A local First Nation purchased a former golf course that was the subject of a legal dispute stretching back years.
Pauquachin First Nation bought the former Glen Meadows Golf and Country Club in North Saanich for $5.38 million, according to a ruling issued last month in Supreme Court of British Columbia. Devencourt had listed the property with an asking price of $5.12 million.
The Criddle family opened the course in the late 1950s after having purchased it as farmland. The family appeared to have found a buyer for the property in the summer 2017, but the buyers failed to follow through on their financial commitments leading to a court-order sale of the golf course, which had stopped operating in 2018.
The agreed upon sales price in 2017 was $4.85 million with the Criddle family agreeing to finance $3.336 million through a mortgage. The Criddle family did not receive any payment when the full amount of the mortgage came due on Dec. 31, 2019 with the court sale ordered in the fall of 2020.
According to the document, the court handling the sale received an unspecified number of “competing bids” for the land, much of which (some 129 acres) lies inside the Agricultural Land Reserve (ALR) with a smaller portion (2.3 acres) zoned residential. A third lot part of the property includes an irrigation pond.
According to the document, the purchase happened on Feb. 24 with a 60-day completion window following the court’s approval of the deal on March 23. Pauquachin First Nation made its unconditional offer on Jan. 26, followed by negotiations.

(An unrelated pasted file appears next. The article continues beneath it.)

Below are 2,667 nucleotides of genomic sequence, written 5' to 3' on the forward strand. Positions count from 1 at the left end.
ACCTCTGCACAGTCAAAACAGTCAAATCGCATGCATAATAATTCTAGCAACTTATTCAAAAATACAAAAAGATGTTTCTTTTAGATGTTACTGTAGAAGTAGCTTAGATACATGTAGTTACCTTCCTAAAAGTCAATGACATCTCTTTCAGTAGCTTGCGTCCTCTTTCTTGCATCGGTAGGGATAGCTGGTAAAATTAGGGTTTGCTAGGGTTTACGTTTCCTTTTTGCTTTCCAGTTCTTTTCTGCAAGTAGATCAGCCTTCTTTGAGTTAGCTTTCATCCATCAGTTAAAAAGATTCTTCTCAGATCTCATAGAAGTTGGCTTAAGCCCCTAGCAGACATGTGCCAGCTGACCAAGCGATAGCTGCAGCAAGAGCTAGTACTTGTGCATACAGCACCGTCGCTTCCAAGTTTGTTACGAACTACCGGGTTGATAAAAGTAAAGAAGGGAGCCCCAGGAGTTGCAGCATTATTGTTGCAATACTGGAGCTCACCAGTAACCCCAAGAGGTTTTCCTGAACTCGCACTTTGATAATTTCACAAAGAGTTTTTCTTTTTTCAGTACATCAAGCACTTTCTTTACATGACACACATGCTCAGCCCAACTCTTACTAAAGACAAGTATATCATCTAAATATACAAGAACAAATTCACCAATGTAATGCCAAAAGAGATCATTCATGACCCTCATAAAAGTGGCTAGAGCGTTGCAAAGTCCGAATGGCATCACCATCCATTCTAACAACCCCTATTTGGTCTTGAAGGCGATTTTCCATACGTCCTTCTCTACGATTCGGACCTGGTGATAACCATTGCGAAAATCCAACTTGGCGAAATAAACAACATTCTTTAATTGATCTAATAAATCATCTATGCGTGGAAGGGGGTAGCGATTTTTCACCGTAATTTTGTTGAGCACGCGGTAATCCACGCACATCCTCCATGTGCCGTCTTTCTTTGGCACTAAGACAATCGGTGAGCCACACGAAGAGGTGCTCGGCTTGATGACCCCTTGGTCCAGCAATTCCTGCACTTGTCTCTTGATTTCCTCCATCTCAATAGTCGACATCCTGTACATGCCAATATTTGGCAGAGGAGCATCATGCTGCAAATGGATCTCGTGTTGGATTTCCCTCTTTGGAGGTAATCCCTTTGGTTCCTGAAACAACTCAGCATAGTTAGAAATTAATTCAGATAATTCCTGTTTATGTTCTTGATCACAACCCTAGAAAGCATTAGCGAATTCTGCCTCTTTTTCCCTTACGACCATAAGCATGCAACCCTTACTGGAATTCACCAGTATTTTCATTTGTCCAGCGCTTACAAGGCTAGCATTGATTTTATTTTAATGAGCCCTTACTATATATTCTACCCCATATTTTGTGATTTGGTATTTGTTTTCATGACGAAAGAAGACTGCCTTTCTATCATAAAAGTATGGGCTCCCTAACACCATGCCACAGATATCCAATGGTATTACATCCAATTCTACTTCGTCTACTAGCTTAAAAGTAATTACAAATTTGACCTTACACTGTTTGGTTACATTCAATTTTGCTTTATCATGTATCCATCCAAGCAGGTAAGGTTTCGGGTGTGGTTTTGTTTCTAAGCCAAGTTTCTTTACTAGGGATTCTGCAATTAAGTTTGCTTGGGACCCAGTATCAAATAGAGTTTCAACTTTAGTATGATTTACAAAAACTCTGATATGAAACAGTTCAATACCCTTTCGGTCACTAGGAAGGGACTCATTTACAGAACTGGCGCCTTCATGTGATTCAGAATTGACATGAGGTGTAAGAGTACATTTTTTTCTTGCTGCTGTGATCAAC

This sale (assuming completion) means that Pauquachin First Nation will have purchased a second large piece of land within as many years following the February 2020 purchase of Ardmore Golf Course off West Saanich Road in North Saanich, where it remains in operations as a golf course. The former Glen Meadows Golf and Country Club lies less than a minute’s drive from the Ardmore Golf Course.
It is not clear yet what Pauquachin First Nation plans to do with the property.
The court document, suggests that it will take some effort to rehabilitate the property as it continues to deteriorate.
The document also points to what an appraiser hired by the Criddle family considers the best possible use for the property. The appraiser has found the “highest and best use of the property” would be to add the lot with the irrigation to the lot in the ALR, then subdivide it for agricultural use. The other parcel currently zoned R-3 multi-family residential should be developed as a single-family residential lot or subdivided into two single-family lots as per the official community plan.
The court document also reveals $171,343.84 in outstanding municipal taxes (as of Jan. 26) is owed to the District of North Saanich. “The notice stipulates that the (lands) will be auctioned in a tax sale in September, 2021 if the arrears are not paid,” it reads.
*Editor’s note: The Criddle family was not the property owner at the time the arrears were accumulated. We apologies for any confusion an earlier version of this article may have caused.
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